Regards,

HMRC Freedom of Information Team

Information Rights Unit | Solicitor's Office and Legal Services | HMRC

OFFICIAL

show quoted sections

Dear HM Revenue and Customs,

Please pass this on to the person who conducts Freedom of Information reviews.

I am writing to request an internal review of HM Revenue and Customs's handling of my FOI request 'Internal communications issued by Counter-Avoidance department'.

So - there it is, in black and white, publicly stated and plain for all to see. You 'confirm no Counter-Avoidance newsletters or updates published between 30 March 2019 and March 2021 were written by either the Director, Deputy Director or a guest/substitute' and have therefore 'answered my request by providing the information you hold'.

I am informed by a source within your organisation that this claim is entirely untrue - a falsehood which makes your refusal to disclose either a grave mistake or a deliberate lie.

For the avoidance of any doubt on this matter and to validate my statement above, the file you have already supplied (which contains information between 04/01/2018 and 29/03/2019) includes a number of sections with the title of 'Mary's blog' - written by Mary Aiston, Director of Counter-Avoidance and dated accordingly.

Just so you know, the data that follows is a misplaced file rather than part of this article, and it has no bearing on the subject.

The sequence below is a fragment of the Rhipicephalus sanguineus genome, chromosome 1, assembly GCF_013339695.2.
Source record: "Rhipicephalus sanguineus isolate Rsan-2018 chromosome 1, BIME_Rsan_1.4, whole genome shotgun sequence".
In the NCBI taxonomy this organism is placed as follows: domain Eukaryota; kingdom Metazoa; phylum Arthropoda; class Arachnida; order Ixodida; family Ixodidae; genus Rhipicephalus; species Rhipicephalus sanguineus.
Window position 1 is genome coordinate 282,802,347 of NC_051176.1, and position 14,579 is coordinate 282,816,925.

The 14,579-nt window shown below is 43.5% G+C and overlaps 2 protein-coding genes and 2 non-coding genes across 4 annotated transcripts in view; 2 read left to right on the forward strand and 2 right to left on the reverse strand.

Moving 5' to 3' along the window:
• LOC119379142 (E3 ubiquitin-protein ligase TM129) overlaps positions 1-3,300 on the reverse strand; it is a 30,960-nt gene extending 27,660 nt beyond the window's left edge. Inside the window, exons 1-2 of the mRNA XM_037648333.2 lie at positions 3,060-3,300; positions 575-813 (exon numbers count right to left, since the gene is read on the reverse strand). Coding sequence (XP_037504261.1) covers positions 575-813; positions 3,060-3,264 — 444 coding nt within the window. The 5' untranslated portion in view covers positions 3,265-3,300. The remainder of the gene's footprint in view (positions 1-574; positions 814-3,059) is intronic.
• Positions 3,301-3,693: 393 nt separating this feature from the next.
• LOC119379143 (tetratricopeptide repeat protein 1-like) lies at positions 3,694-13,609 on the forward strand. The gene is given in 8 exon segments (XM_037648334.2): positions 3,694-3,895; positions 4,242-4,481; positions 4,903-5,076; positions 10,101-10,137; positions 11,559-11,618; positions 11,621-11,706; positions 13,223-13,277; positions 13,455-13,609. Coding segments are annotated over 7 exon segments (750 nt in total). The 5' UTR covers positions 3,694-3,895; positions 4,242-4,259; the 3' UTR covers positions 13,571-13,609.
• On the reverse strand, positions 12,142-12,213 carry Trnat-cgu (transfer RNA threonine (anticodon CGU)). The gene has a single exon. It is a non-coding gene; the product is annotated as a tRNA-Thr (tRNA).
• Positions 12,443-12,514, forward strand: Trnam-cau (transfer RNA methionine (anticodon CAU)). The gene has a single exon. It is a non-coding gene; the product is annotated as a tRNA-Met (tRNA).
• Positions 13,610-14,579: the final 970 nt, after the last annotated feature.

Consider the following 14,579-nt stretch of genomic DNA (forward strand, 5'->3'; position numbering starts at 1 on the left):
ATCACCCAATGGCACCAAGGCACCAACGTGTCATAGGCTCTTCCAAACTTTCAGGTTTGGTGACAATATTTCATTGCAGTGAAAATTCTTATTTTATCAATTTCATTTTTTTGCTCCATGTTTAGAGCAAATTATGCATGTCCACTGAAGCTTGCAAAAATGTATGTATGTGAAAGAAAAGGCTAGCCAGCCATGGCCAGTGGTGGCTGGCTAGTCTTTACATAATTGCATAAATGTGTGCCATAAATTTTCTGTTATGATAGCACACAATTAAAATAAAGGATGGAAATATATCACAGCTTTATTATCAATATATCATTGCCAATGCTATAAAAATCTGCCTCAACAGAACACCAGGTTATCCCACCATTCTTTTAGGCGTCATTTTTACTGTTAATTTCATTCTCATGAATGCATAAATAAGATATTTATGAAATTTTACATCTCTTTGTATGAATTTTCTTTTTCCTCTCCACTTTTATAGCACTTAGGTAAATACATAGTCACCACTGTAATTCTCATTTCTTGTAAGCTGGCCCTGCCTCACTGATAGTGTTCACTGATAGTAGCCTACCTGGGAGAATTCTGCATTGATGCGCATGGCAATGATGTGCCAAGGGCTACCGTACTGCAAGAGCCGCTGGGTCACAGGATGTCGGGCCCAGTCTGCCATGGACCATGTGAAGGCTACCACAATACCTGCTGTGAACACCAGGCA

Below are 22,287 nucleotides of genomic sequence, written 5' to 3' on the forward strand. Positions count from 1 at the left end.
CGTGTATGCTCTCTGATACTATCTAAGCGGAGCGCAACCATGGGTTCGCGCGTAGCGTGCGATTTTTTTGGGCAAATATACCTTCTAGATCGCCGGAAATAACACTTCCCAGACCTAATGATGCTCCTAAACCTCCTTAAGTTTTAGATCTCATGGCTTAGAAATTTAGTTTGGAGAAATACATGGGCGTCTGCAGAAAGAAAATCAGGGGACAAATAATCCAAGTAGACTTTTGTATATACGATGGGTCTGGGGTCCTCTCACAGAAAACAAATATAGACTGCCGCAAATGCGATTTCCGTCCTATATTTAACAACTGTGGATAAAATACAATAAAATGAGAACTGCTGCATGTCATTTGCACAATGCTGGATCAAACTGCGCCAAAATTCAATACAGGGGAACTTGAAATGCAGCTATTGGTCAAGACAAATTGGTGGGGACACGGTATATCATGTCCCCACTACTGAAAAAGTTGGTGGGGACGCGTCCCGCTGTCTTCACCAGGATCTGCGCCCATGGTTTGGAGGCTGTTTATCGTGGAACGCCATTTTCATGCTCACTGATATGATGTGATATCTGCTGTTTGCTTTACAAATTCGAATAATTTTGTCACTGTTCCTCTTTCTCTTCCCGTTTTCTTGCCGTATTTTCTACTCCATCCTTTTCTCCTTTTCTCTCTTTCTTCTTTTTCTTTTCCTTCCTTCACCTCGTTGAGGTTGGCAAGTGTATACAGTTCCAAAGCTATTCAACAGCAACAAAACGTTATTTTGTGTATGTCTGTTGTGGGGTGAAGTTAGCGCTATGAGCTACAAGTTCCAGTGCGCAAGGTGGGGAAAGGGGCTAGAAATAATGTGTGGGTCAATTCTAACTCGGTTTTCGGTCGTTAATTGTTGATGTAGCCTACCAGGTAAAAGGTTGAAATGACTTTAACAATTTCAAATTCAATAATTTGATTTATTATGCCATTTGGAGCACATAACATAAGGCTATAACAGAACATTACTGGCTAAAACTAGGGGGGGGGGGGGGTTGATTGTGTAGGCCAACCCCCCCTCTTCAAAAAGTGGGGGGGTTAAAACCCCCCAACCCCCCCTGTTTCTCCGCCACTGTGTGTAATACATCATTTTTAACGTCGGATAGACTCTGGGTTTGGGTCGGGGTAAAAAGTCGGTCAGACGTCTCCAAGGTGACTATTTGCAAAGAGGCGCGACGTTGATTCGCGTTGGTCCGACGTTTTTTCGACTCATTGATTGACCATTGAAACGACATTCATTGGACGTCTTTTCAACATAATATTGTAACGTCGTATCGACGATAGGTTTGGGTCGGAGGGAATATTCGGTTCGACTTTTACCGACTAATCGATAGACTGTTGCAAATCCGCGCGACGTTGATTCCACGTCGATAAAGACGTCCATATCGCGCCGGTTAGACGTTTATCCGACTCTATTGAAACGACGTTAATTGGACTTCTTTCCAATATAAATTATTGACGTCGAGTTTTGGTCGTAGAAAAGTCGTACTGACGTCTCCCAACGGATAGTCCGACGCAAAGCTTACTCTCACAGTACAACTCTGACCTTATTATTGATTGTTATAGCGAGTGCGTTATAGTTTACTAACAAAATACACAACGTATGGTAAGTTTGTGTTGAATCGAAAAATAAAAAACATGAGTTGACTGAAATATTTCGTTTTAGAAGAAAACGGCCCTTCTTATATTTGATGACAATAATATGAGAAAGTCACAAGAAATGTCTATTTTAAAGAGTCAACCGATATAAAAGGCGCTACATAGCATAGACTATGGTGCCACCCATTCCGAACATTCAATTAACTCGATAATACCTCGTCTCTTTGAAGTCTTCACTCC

The referenced source confirms that 'Mary's blog' has, contrary to your claim, continued to be published - amongst many other Counter-Avoidance newsletters and updates. You dishonestly state that the latest version of any Counter-Avoidance newsletters or updates you hold is dated 29/03/2019, yet, as a glaring example, 'Mary's blog', written by Mary Aiston, Director of Counter-Avoidance, was published on 12/04/2019, 03/05/2019, 19/06/2019, 05/07/2019 (and regularly ever since) - need I continue?

This appears to be a very serious breach of the Freedom of Information Act - in fact, the only offence in the Act that can constitute a CRIMINAL charge for the individuals and public authorities concerned. From the ICO website: What are the consequences of deliberately preventing disclosure?

"You should ensure that staff are aware that under section 77 of FOIA it is a CRIMINAL offence to deliberately conceal, tamper with or destroy information after it has already been requested. In the rare cases of this happening then individuals may face CRIMINAL prosecution. The offence under section 77 (or regulation 19) is a summary matter, which means it is triable only in the Magistrates’ Court. As can be seen from section 77 and regulation 19, individual employees can be guilty of this offence as well as the authority itself."